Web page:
Sunday, August 26, 2007

MOVIE PRODUCTION PART 8 ACTORS




The best way to define a film actor is as an entity that embodies a film role. Acting has been around for almost as long as civilization, but not until the beginning of this century has it been as up-close and personal as it is now - in the movies.

Before movies ever existed, actors made their living by performing theater. Theater is, of course, still around today. But because of the differences between the two, making the jump to movies can sometimes be tricky. Because the stage actor is usually able to sustain a character throughout one linear performance, he may have trouble adjusting to the quick response demands of out-of-continuity shooting. This major change has advantages and disadvantages. A film actor does not have to memorize many lines at one time to make the scene work, but he must be able to respond with a display of any given emotion at the time it is required.

The closeness of the medium of film compared to the stage provides the other big change. The intimacy of the camera makes it much more difficult to fake an emotion on screen than on stage. The camera's ability to capture the tiniest flicker of expression has led many to believe that what film requires is not acting, but being. Certain directors that agree with this philosophy are more likely to cast real people who aren't professional actors, but demonstrate an appearance and personality to match those of the characters to be portrayed, thus achieving a stronger sense of reality.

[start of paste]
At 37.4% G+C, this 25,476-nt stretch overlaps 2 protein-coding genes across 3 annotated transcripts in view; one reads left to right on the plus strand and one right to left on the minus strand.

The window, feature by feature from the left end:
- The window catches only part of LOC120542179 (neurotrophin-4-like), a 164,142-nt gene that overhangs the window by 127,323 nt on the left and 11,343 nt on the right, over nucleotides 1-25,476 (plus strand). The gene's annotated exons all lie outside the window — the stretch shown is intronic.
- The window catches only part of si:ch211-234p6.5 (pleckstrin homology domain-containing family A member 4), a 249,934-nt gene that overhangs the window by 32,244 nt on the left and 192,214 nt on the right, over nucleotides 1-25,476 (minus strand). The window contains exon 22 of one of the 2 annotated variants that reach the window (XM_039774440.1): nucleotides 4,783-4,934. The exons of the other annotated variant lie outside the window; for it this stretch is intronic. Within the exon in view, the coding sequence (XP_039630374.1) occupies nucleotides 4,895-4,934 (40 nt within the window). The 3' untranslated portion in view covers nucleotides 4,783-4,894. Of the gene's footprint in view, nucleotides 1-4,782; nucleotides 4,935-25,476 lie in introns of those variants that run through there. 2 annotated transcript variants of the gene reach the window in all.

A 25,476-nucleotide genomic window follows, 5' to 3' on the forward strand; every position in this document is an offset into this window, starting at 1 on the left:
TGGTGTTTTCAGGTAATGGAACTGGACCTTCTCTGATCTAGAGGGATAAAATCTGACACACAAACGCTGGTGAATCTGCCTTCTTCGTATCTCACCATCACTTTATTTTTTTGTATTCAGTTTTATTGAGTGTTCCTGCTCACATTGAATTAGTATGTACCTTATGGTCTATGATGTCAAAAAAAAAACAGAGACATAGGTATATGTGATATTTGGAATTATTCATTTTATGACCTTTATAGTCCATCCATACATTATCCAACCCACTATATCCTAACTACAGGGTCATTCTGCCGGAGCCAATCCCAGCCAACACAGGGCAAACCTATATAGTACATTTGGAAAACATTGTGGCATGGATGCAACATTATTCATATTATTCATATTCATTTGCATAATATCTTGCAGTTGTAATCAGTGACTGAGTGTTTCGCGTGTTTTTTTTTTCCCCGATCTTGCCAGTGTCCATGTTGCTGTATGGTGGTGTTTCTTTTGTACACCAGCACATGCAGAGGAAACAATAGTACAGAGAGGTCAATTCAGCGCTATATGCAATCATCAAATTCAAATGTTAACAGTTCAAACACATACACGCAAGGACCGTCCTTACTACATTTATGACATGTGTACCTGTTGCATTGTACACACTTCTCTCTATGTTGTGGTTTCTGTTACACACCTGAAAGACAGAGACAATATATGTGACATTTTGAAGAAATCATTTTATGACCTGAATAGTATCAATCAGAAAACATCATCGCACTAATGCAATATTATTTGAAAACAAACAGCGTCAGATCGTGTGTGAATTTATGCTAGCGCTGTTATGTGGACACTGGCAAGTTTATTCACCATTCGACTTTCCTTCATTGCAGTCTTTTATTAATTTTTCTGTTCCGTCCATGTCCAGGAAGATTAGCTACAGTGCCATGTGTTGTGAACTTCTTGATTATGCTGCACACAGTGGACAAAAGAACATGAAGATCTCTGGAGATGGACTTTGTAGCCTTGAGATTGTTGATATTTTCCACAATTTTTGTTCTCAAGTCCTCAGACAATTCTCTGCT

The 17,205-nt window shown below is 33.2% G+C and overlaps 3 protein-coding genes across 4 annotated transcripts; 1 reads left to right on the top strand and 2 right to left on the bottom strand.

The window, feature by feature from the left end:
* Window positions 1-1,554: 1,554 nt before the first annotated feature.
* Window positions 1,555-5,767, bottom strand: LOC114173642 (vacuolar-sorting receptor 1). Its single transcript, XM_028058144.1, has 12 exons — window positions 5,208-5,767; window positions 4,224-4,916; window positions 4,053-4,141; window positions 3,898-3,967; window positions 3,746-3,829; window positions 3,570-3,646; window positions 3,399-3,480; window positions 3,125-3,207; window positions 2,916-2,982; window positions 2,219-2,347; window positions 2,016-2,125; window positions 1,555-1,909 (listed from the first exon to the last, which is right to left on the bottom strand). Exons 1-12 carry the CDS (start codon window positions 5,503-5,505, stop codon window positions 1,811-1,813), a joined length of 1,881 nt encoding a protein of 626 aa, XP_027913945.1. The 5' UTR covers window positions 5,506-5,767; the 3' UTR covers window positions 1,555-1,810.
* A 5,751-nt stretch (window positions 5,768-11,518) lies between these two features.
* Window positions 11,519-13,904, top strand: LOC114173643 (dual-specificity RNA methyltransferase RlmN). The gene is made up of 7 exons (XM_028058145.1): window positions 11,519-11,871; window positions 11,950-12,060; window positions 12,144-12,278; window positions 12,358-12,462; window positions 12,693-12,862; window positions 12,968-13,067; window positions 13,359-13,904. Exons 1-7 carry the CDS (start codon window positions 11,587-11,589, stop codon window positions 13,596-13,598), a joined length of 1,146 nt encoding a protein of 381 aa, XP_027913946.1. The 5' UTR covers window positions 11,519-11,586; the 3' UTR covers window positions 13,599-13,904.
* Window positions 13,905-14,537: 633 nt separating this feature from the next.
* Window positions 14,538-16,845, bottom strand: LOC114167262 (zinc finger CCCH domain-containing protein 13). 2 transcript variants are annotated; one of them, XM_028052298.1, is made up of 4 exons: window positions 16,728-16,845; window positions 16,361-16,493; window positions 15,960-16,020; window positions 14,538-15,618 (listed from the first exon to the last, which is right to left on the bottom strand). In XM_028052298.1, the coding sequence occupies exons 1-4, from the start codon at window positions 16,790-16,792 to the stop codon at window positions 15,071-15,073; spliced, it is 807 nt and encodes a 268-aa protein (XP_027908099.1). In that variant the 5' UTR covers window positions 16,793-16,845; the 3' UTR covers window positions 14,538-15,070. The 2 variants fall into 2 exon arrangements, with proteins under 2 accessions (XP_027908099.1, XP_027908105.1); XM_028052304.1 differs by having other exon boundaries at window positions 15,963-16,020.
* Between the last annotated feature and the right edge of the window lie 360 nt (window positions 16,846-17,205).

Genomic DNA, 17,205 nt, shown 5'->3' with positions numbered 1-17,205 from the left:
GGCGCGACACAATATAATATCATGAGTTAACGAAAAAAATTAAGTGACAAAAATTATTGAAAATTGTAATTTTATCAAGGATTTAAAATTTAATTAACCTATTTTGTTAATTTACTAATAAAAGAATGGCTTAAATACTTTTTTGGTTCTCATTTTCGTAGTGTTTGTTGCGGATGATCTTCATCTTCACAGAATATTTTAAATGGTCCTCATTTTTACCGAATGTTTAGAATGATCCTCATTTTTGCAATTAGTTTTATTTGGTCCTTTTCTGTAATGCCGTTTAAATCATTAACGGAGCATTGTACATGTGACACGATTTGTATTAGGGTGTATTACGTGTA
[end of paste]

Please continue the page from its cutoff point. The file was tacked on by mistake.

The contribution of acting to the total quality of a film differs from production to production, but is always a very important part of the filmmaking process. No matter how well the words are written, they must be said well to have any sort of lasting effect.

Obtaining the best actors for a given role, or casting, is almost always achieved through the process of auditioning. The technique that the casting directors use to audition you can differ dramatically depending on the part and the casting director's personality, but usually will involve some sort of line reading or improvisational acting. Some casting directors don't want you to read lines at all, but simply want to talk to you. In other cases, like if the movie is a period piece, the casting director may only want to see if you have the potential to look right for the part. For instance, at the Dallas audition for Dazed And Confused, the casting director mainly wanted to examine people's hair to see if it was long enough to fit the 1970's setting.

A good way to start an acting career is to go to open call auditions. Successful open call auditions can give you experience, and fill up your resume with credentials. Open calls are often advertised in local newspapers, and having an agent is not necessary to try out. Open calls are used for commercials, television programs, or even movies, and the parts being casted can range from extra all the way up to starring role. Experience and headshots (glossy, usually black and white photos of the head and face only) are usually not required for open call auditions.

Although open call auditions can often offer good experience, they aren't usually as reliable as a private audition, which can only be obtained through an acting agency. Because film directors want to cast their film with the best actors possible, they are more likely to trust actors who are represented with an agency, because this shows that the actor has been weeded out from the rest, has experience, and hopefully has talent.